Presenters

  • Kristan VandenHeuvel, Strategic Director of Research and Engagement, The Water Tower
  • Steve Leo, Client Service Manager, Constantine Engineering
  • Jeff Mosher, Principal Technologist, Carollo Engineers
Jul
30
Thu
A Panel Discussion: Past, Present, & Future Reuse as Part of Arizona’s Water Portfolio
Jul 30 @ 10:00 am – 12:00 pm

WateReuse Arizona Section Meeting & Webinar
10 am PDT | 10 am MST | 1 pm EDT
WateReuse Members: Free
Others: $49
PDHs: 2

Register Now!

Arizona’s water managers and policy makers have long touted the practice of using treated wastewater in many areas of the state and putting it to beneficial use.  However, every community uses effluent differently depending on their community’s needs, history, and make-up the other sources of their water resources portfolio. Differences range from the size and locations of their reclaimed purple pipe system, to recharge facilities for Long Term Storage Credits, to exchange agreements, and the next horizon of DPR. What kind of investments are communities making to secure their water future using effluent? How and why are there differences and similarities between these communities. This panel discussion aims at asking how communities from Northern to Southern Arizona, and from East to West Valley use treated effluent as a component of their water resources portfolio.

Panel Members

  • Brian Biesemeyer, City of Scottsdale
  • Eric Braun, Town of Gilbert
  • Barbara Chappell, City of Goodyear
  • Kathryn Sorensen, City of Phoenix
  • Tim Thomure, City of Tucson
  • Erin Young, City of Flagstaff

Moderators

  • Troy Walker
  • Gretchen Baumgardner

Panel Outline

START TIME END TIME DURATION TOTAL Description
10:00 AM 10:05 AM 0:05 0:05 Moderator Introduction to Webinar and panelist
10:05 AM 11:05 AM 1:00 1:05 Each Panelist gives a brief (10 min) presentation on their effluent uses and how that equates to their water resources portfolio
11:05 AM 11:25 AM 0:20 1:25 Q&A
11:25 AM 11:40 AM 0:15 1:40 Audience Q&A
11:40 AM 11:50 AM 0:10 1:50 Panelist each give a closing remark
11:50 AM 11:55 AM 0:05 1:55 Moderator closes panel discussion

Questions

  • Are there plans to build additional infrastructure to increase or change the way your organization uses its effluent?
  • What hurdles to you see do drive that infrastructure investment, if any?
  • How important do you see effluent as being a portion of your water resources portfolio? Does it play a significant role in planning for the future?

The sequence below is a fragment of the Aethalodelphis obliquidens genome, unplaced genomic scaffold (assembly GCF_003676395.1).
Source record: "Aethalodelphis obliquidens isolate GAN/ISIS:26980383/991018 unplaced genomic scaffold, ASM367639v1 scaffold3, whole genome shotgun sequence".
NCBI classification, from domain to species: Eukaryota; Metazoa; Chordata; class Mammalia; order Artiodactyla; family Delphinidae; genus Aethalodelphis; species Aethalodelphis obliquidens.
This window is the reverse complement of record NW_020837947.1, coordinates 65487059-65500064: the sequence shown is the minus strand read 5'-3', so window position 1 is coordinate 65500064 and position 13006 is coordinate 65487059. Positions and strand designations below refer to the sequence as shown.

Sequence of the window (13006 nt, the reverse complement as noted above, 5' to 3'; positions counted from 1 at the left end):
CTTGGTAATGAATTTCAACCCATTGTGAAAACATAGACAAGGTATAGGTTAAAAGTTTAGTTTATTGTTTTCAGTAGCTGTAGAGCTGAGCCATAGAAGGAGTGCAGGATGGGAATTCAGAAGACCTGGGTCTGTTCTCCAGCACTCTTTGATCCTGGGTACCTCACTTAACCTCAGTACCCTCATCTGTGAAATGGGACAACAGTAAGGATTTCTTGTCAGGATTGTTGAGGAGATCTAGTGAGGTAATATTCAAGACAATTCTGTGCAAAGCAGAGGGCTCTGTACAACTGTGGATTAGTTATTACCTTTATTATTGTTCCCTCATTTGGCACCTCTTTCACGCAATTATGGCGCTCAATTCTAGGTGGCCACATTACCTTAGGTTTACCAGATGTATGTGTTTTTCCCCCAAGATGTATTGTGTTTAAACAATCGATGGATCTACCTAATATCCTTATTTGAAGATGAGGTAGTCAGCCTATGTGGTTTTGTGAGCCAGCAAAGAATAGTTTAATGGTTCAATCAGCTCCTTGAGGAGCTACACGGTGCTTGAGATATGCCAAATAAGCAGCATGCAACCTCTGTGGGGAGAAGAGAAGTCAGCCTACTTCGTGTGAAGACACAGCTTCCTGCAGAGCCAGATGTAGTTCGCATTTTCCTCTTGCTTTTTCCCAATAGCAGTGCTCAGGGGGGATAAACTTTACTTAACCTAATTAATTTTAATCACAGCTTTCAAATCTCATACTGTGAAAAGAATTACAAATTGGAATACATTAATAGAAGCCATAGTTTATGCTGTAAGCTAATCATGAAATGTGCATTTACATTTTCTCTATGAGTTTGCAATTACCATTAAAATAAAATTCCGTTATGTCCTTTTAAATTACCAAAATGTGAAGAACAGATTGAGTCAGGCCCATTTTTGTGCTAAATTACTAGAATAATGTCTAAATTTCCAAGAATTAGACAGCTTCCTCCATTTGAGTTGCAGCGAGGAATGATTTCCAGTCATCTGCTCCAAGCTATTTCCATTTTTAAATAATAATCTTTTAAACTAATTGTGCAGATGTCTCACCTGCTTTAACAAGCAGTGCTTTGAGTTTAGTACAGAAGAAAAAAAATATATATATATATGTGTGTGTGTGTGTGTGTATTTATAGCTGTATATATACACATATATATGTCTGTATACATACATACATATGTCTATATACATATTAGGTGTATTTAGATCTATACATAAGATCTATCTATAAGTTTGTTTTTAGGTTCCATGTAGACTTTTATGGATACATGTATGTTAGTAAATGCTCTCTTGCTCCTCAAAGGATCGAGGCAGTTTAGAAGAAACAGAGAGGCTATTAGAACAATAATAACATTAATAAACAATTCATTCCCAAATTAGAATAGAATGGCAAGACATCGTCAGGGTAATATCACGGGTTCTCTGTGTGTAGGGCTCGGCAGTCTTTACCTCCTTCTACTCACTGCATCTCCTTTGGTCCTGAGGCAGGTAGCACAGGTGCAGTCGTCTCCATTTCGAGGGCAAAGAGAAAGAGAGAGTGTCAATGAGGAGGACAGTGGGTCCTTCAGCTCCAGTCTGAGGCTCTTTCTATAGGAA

• What role has getting public buy-in to developing reuse projects?
    • Regarding buy-in from your organization’s leadership as well.
  • In looking back over your organization’s history, and hindsight is always 20/20, but can you talk about lessons learned or are there things about how the way your organization uses its effluent you would change if you could go back, knowing what you know now?
  • Are there currently any regulatory hurdles that are preventing greater use of recycled water?
  • In 2019 the prohibition for Direct Potable Reuse was lifted. What are your thoughts about the viability of this for your organization?
Jul
31
Fri
From Urban to Rural: Water Reuse Case Studies in the Pacific Northwest
Jul 31 @ 11:00 am – 12:30 pm

Join Us!
11:00 a.m. – 12:30 p.m. Pacific | 2:00 – 3:30 pm Eastern
WateReuse Members: Free
Others: $49
PDHs: 1.5

Register Now!

Join us as we learn how water reuse is being reimagined and employed in different ways and scales. We will hear from the Portland Water Bureau regarding decentralized on-site non-potable water reuse to address water resource challenges for the City of Portland. Chris Wanner is a commissioner of the National Blue Ribbon Commission on On-site Non-Potable Reuse and will discuss how Portland’s efforts fit into the Commission’s work on advancing on-site non-potable water reuse. We will then shift attention to a smaller community in the Pacific Northwest, the City of Hagerman, Idaho, to learn how they transitioned from discharging to the river to recycling their water and putting it to good use.

Presenters

  • Chris Wanner, Portland Water Bureau
  • Dan Ayers, JUB Engineers
  • Justin Hulme, Public Works Superintendent, City of Hagerman, ID
Aug
11
Tue
Los Angeles Chapter Meeting
Aug 11 all-day
Aug
19
Wed
WateReuse Pacific Northwest Meeting
Aug 19 all-day
Aug
20
Thu
Orange County Chapter Meeting @ TBD
Aug 20 @ 11:30 am – 1:30 pm

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WateReuse is the only trade association that focuses solely on advancing laws, policy and funding to increase water reuse. Our niche strategy sets us apart from other organizations in the water industry.